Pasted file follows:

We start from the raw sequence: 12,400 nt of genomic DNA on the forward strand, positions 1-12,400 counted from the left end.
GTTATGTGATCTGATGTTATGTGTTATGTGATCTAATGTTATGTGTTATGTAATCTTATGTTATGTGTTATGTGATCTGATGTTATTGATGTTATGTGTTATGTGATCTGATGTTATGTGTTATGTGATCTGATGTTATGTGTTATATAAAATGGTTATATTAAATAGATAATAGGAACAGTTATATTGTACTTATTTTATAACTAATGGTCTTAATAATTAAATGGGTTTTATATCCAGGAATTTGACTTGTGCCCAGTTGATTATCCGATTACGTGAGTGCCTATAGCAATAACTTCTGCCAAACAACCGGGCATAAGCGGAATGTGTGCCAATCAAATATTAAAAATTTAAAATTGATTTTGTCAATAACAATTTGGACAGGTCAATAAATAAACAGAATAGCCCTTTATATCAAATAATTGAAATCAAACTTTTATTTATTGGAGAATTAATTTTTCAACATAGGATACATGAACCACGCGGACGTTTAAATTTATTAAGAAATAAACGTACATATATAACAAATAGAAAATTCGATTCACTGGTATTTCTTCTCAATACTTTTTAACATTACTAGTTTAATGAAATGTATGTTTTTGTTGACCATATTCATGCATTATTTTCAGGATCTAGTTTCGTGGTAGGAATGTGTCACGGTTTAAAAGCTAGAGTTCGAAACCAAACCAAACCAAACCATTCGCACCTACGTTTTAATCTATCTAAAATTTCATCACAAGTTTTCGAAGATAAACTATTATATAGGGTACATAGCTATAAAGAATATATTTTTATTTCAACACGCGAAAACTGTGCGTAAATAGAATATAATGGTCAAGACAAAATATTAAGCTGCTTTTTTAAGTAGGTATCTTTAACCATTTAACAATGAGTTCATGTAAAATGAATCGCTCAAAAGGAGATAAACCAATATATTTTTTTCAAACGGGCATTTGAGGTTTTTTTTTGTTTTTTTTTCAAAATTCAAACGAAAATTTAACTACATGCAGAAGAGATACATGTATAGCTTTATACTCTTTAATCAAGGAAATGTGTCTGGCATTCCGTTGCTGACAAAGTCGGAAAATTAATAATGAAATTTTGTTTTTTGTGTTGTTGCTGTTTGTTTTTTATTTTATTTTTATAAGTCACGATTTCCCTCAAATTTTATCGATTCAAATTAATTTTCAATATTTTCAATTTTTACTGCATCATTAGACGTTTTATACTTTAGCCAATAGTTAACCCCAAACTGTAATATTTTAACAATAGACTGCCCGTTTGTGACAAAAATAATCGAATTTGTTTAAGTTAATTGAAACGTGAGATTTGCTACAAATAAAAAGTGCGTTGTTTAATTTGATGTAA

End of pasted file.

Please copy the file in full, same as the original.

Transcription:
We start from the raw sequence: 12,400 nt of genomic DNA on the forward strand, positions 1-12,400 counted from the left end.
GTTATGTGATCTGATGTTATGTGTTATGTGATCTAATGTTATGTGTTATGTAATCTTATGTTATGTGTTATGTGATCTGATGTTATTGATGTTATGTGTTATGTGATCTGATGTTATGTGTTATGTGATCTGATGTTATGTGTTATATAAAATGGTTATATTAAATAGATAATAGGAACAGTTATATTGTACTTATTTTATAACTAATGGTCTTAATAATTAAATGGGTTTTATATCCAGGAATTTGACTTGTGCCCAGTTGATTATCCGATTACGTGAGTGCCTATAGCAATAACTTCTGCCAAACAACCGGGCATAAGCGGAATGTGTGCCAATCAAATATTAAAAATTTAAAATTGATTTTGTCAATAACAATTTGGACAGGTCAATAAATAAACAGAATAGCCCTTTATATCAAATAATTGAAATCAAACTTTTATTTATTGGAGAATTAATTTTTCAACATAGGATACATGAACCACGCGGACGTTTAAATTTATTAAGAAATAAACGTACATATATAACAAATAGAAAATTCGATTCACTGGTATTTCTTCTCAATACTTTTTAACATTACTAGTTTAATGAAATGTATGTTTTTGTTGACCATATTCATGCATTATTTTCAGGATCTAGTTTCGTGGTAGGAATGTGTCACGGTTTAAAAGCTAGAGTTCGAAACCAAACCAAACCAAACCATTCGCACCTACGTTTTAATCTATCTAAAATTTCATCACAAGTTTTCGAAGATAAACTATTATATAGGGTACATAGCTATAAAGAATATATTTTTATTTCAACACGCGAAAACTGTGCGTAAATAGAATATAATGGTCAAGACAAAATATTAAGCTGCTTTTTTAAGTAGGTATCTTTAACCATTTAACAATGAGTTCATGTAAAATGAATCGCTCAAAAGGAGATAAACCAATATATTTTTTTCAAACGGGCATTTGAGGTTTTTTTTTGTTTTTTTTTCAAAATTCAAACGAAAATTTAACTACATGCAGAAGAGATACATGTATAGCTTTATACTCTTTAATCAAGGAAATGTGTCTGGCATTCCGTTGCTGACAAAGTCGGAAAATTAATAATGAAATTTTGTTTTTTGTGTTGTTGCTGTTTGTTTTTTATTTTATTTTTATAAGTCACGATTTCCCTCAAATTTTATCGATTCAAATTAATTTTCAATATTTTCAATTTTTACTGCATCATTAGACGTTTTATACTTTAGCCAATAGTTAACCCCAAACTGTAATATTTTAACAATAGACTGCCCGTTTGTGACAAAAATAATCGAATTTGTTTAAGTTAATTGAAACGTGAGATTTGCTACAAATAAAAAGTGCGTTGTTTAATTTGATGTAA